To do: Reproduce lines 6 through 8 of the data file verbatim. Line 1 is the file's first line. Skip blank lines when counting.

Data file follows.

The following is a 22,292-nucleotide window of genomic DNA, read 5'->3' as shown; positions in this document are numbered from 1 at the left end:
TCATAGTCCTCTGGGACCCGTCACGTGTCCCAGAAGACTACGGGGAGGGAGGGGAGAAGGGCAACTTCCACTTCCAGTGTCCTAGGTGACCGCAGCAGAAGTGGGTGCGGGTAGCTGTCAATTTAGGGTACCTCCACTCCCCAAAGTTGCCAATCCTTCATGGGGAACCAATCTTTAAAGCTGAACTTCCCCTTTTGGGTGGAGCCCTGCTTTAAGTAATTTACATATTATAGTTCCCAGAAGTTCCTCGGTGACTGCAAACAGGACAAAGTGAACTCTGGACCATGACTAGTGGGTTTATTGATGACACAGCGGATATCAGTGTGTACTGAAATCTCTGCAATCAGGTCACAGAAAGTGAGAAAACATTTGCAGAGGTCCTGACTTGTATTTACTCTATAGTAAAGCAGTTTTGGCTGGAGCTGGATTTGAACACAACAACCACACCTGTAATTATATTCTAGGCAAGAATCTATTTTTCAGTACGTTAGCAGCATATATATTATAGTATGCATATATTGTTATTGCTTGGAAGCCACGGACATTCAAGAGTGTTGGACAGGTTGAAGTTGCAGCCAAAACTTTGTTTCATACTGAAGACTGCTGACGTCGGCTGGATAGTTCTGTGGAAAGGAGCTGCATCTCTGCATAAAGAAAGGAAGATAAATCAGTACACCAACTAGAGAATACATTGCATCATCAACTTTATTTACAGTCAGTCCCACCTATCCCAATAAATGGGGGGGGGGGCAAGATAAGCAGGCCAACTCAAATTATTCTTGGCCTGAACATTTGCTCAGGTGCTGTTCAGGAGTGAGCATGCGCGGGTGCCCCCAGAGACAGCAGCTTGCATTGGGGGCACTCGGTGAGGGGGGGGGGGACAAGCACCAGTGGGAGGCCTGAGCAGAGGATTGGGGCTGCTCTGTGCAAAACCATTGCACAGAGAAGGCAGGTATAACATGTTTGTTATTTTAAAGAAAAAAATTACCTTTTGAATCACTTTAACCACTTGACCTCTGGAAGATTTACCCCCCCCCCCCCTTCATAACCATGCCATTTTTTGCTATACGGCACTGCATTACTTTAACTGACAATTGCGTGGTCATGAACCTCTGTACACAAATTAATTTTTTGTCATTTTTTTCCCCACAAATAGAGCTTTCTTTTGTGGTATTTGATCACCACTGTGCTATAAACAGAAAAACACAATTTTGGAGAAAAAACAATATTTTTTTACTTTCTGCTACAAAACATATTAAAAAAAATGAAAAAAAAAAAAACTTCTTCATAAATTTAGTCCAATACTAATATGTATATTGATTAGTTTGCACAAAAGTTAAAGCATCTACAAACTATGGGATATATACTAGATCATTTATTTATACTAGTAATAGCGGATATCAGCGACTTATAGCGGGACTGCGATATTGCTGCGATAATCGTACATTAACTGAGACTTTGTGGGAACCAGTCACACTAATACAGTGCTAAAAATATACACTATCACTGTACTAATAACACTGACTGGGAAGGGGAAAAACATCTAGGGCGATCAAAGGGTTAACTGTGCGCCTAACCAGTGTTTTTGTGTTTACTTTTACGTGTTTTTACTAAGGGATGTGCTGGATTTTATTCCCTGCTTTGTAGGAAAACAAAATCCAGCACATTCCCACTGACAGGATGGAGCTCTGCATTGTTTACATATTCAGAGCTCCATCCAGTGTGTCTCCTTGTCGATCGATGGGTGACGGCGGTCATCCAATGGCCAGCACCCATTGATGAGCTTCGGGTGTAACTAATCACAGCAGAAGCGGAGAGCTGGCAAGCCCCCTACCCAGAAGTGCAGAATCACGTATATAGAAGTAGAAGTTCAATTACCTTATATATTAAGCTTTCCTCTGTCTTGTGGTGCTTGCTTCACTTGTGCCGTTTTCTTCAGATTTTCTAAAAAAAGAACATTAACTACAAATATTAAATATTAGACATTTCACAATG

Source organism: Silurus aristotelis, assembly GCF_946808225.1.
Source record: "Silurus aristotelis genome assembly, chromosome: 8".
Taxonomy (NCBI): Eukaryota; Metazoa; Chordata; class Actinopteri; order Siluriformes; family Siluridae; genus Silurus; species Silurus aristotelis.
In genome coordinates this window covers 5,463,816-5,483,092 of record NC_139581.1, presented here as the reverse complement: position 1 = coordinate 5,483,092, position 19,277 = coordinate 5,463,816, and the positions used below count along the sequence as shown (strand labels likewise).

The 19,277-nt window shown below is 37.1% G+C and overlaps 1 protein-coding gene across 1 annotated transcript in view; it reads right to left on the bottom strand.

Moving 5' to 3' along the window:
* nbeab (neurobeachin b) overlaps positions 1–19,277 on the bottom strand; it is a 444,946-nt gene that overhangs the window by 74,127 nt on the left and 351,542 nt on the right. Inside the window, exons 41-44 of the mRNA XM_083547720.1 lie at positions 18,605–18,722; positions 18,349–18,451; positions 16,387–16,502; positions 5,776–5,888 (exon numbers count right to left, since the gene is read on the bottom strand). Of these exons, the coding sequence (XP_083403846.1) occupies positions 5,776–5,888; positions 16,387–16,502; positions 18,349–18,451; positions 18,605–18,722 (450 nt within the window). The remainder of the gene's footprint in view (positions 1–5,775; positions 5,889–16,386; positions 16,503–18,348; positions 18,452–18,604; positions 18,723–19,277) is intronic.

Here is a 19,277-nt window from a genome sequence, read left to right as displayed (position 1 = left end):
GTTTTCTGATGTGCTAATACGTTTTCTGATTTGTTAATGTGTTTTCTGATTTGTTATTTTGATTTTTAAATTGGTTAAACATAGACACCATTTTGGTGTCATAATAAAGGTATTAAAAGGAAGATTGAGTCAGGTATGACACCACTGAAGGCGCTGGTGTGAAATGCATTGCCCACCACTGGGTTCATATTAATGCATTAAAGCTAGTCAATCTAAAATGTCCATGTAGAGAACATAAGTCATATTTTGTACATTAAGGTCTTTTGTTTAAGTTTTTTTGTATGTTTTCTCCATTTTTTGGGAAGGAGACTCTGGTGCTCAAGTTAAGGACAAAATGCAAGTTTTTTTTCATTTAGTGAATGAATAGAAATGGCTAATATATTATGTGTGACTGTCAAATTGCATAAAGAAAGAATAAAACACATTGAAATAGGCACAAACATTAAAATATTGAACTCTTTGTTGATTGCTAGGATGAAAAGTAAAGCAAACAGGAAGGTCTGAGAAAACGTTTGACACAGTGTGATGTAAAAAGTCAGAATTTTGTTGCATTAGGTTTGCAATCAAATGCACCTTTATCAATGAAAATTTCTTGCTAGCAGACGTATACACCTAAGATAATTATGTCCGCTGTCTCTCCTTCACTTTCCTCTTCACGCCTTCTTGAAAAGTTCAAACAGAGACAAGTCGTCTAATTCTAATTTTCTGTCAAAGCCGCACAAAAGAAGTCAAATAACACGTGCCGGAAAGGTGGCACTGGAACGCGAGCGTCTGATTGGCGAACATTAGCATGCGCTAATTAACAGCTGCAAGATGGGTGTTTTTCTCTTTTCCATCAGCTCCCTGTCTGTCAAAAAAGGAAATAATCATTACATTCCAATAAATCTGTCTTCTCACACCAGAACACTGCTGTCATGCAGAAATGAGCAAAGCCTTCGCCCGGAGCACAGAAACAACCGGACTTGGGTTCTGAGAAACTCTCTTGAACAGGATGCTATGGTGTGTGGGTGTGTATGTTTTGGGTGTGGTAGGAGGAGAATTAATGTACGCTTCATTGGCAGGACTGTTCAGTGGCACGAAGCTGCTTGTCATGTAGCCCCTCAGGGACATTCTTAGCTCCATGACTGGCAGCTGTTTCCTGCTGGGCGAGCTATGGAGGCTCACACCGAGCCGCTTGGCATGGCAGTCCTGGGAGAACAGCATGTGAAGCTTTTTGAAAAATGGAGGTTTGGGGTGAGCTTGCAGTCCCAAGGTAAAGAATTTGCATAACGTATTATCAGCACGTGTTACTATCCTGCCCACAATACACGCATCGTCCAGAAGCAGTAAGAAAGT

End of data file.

In genome coordinates this window covers 5,463,816-5,483,092 of record NC_139581.1, presented here as the reverse complement: position 1 = coordinate 5,483,092, position 19,277 = coordinate 5,463,816, and the positions used below count along the sequence as shown (strand labels likewise).

The 19,277-nt window shown below is 37.1% G+C and overlaps 1 protein-coding gene across 1 annotated transcript in view; it reads right to left on the bottom strand.

Moving 5' to 3' along the window: